I’m now going to quote directly from Hansard from a debate in the House of Lords at the end of November 2022. This is symptomatic of the problem – the real-time data just isn’t there, and so we end up using educated guesswork. This refers back to the English Housing Survey in 2020-21 that I’ve referred to before, with answers coming from January 2021 – a massive three years ago now.

 

“Overcrowding was more prevalent in the rented sectors than for owner-occupiers. In 2020–21, 1% of owner-occupiers (172,000 households) were overcrowded compared with 8% of social renters (316,000) and 6% of private renters (250,000). Overcrowding was more prevalent in the social rented sector than in the private rented sector.”

 

I’ll fire one more bullet before I tell you that overcrowding has moved from 566,000 (combined social and PRS) to more than a million in early 2024, although I wouldn’t be at all surprised if it had. There may well be more temporary accommodation (by, for example, lowering the stock of hotel rooms, or repurposing buildings for profit) than there has been because people have made big money from renting floors or entire hotels (or goodness knows what else) to SERCO et. al, or the Home Office themself. 

 

The central point, though, is really two-fold. One – these people are somewhere, but who can answer where? Anyone who can add anything to the above is most welcomed! I have left out PBSA (purpose-built student accommodation) because many migrants are of course students, although the most recent figure for PBSA growth was 1.5% year-on-year – something, but less than 100k units by some chalk. Two – the “lower” net migration expected for 2024 is likely to come down to – what? We’d have to predict a range – and a wide one. Between 350,000 and 500,000? Given recent numbers (but also recent events that have increased migration more than ever?) Where will those people go?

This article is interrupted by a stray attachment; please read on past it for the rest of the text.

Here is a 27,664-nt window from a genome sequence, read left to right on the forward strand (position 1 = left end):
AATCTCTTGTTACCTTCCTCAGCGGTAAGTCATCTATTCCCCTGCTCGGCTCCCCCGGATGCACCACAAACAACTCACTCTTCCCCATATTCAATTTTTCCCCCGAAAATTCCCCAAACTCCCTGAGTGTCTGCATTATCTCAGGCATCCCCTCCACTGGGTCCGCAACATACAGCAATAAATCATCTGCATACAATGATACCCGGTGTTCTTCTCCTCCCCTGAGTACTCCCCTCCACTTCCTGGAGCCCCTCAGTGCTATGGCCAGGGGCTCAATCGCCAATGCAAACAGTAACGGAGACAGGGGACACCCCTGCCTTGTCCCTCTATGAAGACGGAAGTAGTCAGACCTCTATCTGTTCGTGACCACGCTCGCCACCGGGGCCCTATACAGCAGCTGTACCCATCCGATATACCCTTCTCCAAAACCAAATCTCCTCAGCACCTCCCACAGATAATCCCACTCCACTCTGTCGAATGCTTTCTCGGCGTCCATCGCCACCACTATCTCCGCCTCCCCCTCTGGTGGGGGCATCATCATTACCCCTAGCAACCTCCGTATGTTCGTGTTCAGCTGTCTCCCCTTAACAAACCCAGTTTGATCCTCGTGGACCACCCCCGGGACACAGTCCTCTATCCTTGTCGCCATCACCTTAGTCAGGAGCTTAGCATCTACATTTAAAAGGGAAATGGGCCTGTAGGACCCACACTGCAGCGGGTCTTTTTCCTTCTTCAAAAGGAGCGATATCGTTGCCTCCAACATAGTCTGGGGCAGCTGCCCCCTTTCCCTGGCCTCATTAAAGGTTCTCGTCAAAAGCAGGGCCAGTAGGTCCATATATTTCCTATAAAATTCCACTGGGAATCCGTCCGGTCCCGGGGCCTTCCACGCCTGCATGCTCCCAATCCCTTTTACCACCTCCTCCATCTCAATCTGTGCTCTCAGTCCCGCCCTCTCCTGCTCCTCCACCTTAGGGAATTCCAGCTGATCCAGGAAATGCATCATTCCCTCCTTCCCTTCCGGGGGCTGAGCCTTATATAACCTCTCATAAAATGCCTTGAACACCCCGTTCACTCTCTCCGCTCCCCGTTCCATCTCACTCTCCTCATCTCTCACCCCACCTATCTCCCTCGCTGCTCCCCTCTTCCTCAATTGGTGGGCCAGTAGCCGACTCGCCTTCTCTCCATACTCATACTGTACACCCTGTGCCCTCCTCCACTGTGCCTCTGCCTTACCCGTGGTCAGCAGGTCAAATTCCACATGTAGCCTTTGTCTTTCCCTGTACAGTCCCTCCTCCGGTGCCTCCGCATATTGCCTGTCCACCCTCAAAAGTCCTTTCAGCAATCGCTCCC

This isn’t a call for gunmen on the borders, sinking small boats, or buying every dinghy in Europe (yes, some doughnut did actually call LBC’s Nick Ferrari last year and suggest exactly that – buy all the dinghies, that’ll stop em!). It is merely an attempt to measure the incredible strain on the PRS at this time, and so that you can put into context when and whether this incredible excess demand is likely to continue, stop, or increase even more. You can tell where my money is right now – increasing even more. 



It is a sad world when the best we can likely hope for is to profit (or at least to ensure continued financial viability of our property businesses) from a situation like this – BUT this is a commercial case, meant to be bullish – unlike some of the idiot forecasters who constantly forecast, incorrectly, economic meltdowns and house price crashes. I’m absolutely sick of them, and sick of no-one ever calling them out successfully. They were RUBBISH in 2023 – absolutely abject – and look no better at all in 2024. Also – they aren’t sorry. They aren’t embarrassed. They should be those and more, in my view. Onwards and upwards should be the rallying cry to the PRS and the private investors – not “run and hide!”.

 

Of course – good for you for getting this far. Many won’t have done. This is where edge comes from, and that’s what I try to do in the Supplement. Put forward my own thoughts, and gain edge which I can then share. Think it through. Debate it. Refine it. Go again. USE it in my day to day property group. That’s where I’m at – that’s where I’ve always been at – and that’s where I will always be at. Thanks for reading, and I look forward to a better 2024, trying to be a better version of myself tomorrow than I am today. The rest I spend zero time worrying about, and I’d strongly recommend you do the same. Happy New Year!

 

Congratulations as always for getting to the end – don’t forget the new “Four Pillars” video series on the Propenomix YouTube. Subscribers are very, very welcome, and here are the links – for the channel:  https://www.youtube.com/channel/UCpNyNRdTJF87K3rUXEV3s-Q and here to the Propenomix website: https://propenomix.com/ – thanks for supporting me spreading the word, more subscribers will lead to more and better content. We start 2024 the same way we finished 2023 – we Keep Calm and Carry On!